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2008 institute   intermediary presentation
 

2008 institute intermediary presentation

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    2008 institute   intermediary presentation 2008 institute intermediary presentation Presentation Transcript

    • Using Intermediary Organizations to Gain Access to Quality Internships Presented by: Deanna Hanson, California Director, NAF
    • Panel Members
      • Mark Karapatian , Urban Education Partnership, Los Angeles, CA
      • Randy Wallace , Tulare County Workforce Investment Board Youth Council, Visalia, CA
      • Brenda Gray , New Ways to Work
      • Chris Smith , Boston Private Industry Council
    • What is an Intermediary?
      • An independent non-profit agency dedicated to providing resources and building relationships between businesses, schools and community to provide all students with opportunities for success in school, in work and in life
    • Intermediaries Typically Are…
      • Involved with
        • Developing multiple career linked pathways for secondary schools,
        • Strengthening involvement with and by businesses and employers for workforce preparation
        • Identifying and aligning with the economically developing sectors within the community which will yield the best employment opportunities;
      • Staffed with resources identified to support intermediary activities and functions;
      • Performing brokering activities and resource development ;
      • Serving more than one program in more than one school or organization;
      • Valuing full participation in a national network of peer organizations for continuous learning and resource development; and
      • Striving to work systematically, performing two and seeking to address all four strategic intermediary functions:
    • Convene
      • Convene local, regional and/or state leaders, practitioners and customers across sectors to ensure youth success. Intermediaries:
        • Identify and engage leaders
        • Convene a leadership body to address issues and opportunities
        • Share quality practices among partners
        • Build and sustain a common vision among key stakeholders
        • Engage constituents across sectors and communities
        • Create a forum for building a comprehensive system
    • Connect
      • Connect and provide services to youth, workplace and community partners, education, government, social service and community organizations, and families and neighborhoods. Intermediaries:
        • Create demand and build awareness
        • Address partner needs and support involvement
        • Provide training and professional development
        • Map services and support cross-agency collaboration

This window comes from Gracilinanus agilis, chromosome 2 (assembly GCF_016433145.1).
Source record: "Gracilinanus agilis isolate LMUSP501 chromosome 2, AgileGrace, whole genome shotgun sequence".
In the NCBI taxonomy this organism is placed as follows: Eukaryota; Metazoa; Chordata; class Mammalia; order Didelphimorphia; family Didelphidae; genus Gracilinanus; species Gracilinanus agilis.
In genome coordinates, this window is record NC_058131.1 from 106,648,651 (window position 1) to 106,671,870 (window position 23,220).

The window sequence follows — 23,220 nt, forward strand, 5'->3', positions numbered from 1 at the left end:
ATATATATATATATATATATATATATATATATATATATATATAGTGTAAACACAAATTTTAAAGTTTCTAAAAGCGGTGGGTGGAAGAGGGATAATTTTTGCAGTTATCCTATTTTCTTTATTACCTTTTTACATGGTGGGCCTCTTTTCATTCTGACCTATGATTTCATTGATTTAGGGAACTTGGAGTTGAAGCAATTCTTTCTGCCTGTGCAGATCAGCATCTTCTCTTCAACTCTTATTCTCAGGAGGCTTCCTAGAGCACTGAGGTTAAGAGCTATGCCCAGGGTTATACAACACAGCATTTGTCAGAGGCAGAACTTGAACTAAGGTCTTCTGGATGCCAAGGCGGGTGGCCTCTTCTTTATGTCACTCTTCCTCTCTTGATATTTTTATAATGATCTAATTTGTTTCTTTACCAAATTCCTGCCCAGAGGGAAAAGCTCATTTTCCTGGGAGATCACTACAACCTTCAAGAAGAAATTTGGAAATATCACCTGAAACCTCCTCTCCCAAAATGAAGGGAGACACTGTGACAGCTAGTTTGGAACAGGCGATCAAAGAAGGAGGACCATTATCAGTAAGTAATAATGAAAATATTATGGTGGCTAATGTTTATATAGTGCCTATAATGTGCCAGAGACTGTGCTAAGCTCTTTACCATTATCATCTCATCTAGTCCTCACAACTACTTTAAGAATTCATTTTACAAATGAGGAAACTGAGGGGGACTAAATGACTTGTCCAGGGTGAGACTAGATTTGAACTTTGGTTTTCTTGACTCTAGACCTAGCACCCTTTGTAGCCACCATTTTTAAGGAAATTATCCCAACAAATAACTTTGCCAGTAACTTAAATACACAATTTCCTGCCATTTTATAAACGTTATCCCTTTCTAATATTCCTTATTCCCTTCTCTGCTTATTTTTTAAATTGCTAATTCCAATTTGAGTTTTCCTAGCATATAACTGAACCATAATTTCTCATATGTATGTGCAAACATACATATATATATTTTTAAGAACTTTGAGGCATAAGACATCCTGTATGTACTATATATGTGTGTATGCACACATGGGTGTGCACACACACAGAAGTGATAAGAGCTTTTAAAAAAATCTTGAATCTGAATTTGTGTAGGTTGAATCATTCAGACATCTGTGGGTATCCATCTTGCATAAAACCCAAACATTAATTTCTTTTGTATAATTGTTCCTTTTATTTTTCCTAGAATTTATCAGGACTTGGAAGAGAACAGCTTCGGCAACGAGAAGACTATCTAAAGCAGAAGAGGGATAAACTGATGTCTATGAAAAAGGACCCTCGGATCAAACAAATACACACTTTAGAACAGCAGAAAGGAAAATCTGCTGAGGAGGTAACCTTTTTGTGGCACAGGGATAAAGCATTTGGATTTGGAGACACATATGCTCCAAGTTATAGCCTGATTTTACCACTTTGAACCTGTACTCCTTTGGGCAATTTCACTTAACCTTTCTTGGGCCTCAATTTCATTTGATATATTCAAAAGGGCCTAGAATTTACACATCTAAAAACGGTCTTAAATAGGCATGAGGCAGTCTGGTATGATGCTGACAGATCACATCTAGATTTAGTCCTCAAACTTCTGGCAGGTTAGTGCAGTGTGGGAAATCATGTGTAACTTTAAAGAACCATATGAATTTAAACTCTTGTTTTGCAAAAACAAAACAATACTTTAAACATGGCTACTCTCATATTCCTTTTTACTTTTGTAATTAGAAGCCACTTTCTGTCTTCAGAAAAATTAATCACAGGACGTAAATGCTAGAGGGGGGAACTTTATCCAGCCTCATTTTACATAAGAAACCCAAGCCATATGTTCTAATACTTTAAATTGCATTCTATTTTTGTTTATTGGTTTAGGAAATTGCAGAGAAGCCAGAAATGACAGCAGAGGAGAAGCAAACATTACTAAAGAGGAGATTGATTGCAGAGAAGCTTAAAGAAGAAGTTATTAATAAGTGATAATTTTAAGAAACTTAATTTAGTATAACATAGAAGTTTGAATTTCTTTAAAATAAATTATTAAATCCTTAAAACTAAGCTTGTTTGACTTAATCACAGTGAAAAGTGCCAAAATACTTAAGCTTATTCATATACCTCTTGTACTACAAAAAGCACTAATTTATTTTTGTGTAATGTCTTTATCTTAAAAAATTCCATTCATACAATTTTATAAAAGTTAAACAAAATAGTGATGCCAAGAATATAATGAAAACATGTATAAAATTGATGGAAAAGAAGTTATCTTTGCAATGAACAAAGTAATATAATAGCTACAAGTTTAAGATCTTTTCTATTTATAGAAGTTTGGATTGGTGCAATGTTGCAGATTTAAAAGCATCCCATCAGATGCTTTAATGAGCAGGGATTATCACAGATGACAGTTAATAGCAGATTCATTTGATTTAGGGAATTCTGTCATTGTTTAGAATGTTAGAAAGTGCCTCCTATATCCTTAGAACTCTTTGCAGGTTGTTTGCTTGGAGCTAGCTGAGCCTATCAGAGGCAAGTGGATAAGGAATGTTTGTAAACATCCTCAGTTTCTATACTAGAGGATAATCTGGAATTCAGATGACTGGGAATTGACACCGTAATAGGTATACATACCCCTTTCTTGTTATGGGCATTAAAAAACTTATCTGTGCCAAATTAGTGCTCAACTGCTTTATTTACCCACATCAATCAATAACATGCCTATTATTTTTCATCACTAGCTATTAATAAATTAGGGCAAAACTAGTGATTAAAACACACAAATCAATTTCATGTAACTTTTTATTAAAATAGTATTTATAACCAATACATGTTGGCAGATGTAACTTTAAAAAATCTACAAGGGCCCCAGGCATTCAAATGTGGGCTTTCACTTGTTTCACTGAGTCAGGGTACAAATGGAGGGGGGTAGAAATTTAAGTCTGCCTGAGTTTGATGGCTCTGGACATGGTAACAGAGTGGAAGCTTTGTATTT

• Place and support youth in developmental experiences
        • Promote quality work-based and classroom learning
    • Measure
      • Measure results to improve the quality and impact of local efforts. Intermediaries:
        • Set goals and measure success
        • Build partner capacity
        • Use data to improve performance and promote equity
        • Set quality standards based on promising practices
        • Conduct regular, formal reviews and external evaluations
        • Share and apply research, strategies, and results
    • Sustain
      • Sustain successful efforts through advocacy, progressive policies and practices. Intermediaries:
        • Build public awareness and support
        • Influence national, state, and local policies
        • Connect and align local youth-serving systems
          • Generate, leverage, and distribute resources
          • Promote the long-term commitment to youth success
          • Align workforce development, economic development and educational improvement efforts
    • Intermediary Examples
      • Workforce Investment Boards
      • WIB Youth Councils
      • County/Regional Offices of Education
      • School to Career Agencies
      • Youth Development Agencies
      • School Restructure Technical Assistance Providers
      • Chamber of Commerce Education Committees
      • Regional Foundations
      • What else?
    • What’s In It For You?
      • Engaging business partners for:
        • Internships
        • Advisory Board members
        • Classroom speakers
        • Mentors
      • Helping recruit students for the academy
      • Communicating to parents and community members about your academy
      • Providing various technical assistance and professional development opportunities
      • Providing links to post secondary education, business and other employer partners, community based youth initiatives and government entities
      • Helping identify funding opportunities for academies
    • What’s In It for the Intermediary?
      • Strong relationships to allow them to more easily and efficiently provide their services
      • Source of qualified students for future workforce needs
      • Interns and youth employees with positive attitudes, eager to learn, reliable
      • Ability to impact student success in their community
      • Relationship with strong national organization – Increase credibility for future funding
    • Panel Questions
      • Introduce yourself and a bit about your intermediary
      • How are you connected to schools now – what do you provide?
      • What are you looking for from school partners and how do we contact you?
      • How do you find business and community partners that can work with us?
      • What roles do we/you play in a strong partnership?
    • How Can I Get Connected?
      • Meet with local agencies that may provide these services
      • Check www.intermediarynetwork.org website for intermediary members in your community
      • Contact your NAF Regional Manager ( www.naf.org ; 212 635-2400); Charlie Katz ( [email_address] ; 517 896-0515) or Deanna Hanson ( [email_address] ; 916 296-4131)